Back in the early 1990s, Prof KB Mathema, the vice chancellor of TU, had issued a strict regulation that required TU academicians to have pre-approval from the VC office before undertaking an assignment outside the TU. Slowly, his successors did not pay proper attention to this, and the TU staff found it easy to run away from their desk and classes and earn the ‘extra’ rupee. No private college or university would survive and thrive without the run-away scholars and staff. Worse came only when the private colleges began to disappear from the scene.
Reportedly, TU is revamping the old regulation to stop its professors from two full-time jobs - inside TU and outside it. For the retired professors, private colleges and schools are still viable options in terms of extra income. But the ‘goat market’ culture and mutual distrust make it difficult to attract them. In a short time, big name boards in and around Tinkune, Minbhavan, Shantinagar, Gaushala, Baneshwor, among other places, have shown how big and medium level names that existed are now down and out. The writer, unfortunately, does not have adequate and reliable data to add on from outside Kathmandu. The saga, one can believe, is the same.
One example comes real handy. In two years’ time, Pyramid, a private +2 located at Pingalasthan, Gaushala, was able to collect more than 1,200 students in the school and +2 levels. The number was phenomenal given the duration of time. And yet, the white hair of the principal, this scribe, his words of wisdom to the parents and the community didn’t matter much as the ‘fast growing goat was sold in the market. The victims were the students enrolled in three faculties - humanities, management science.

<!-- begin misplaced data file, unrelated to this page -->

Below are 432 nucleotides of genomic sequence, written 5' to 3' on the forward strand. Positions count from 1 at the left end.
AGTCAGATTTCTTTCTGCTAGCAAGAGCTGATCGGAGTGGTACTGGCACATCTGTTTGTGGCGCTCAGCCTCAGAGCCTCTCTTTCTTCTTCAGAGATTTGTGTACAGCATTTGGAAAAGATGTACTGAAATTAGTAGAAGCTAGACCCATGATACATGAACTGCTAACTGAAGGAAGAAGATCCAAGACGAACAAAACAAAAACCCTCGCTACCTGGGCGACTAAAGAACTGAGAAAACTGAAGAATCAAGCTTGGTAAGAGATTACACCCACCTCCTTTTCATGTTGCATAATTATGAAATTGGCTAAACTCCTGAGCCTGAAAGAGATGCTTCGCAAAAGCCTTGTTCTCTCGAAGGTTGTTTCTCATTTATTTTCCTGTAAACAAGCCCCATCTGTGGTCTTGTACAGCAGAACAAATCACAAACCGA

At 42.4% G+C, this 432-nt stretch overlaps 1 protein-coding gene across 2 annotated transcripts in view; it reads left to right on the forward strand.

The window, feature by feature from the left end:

The new buyer gave a new name - Gurukul - against the old name, Pyramid. And one day he landed in Hanumandhoka owing to his old habit of buy and sell and pay nothing. Luckily the principal was not sold in the package deal and saved his life. The latest saga is linked with a fast growing private school where a business tycoon did all to cheat the partners. This scribe, founder chairman and promoter, could tolerate the attitude no longer and had to quit without a penny as ‘profit’.
Finally, the white hair means white all the way down to the root. We have lost or are losing memory and strength, and yet they want us to be photographed in their brochure and other literature. For them, not just the face but the degree is equally important to show and cash in for their benefit, and there is no limit to this.
Everyone wants to be millionaire within a short period of time. There is complete negligence of the fact that education is a social service of the best kind, and commercialisation of this service is unacceptable to say the least. This writer has served at least four such private schools/colleges as principal, chairman of the board or as advisor. In all this, he had very bitter experiences that led to the birth of this brief write-up.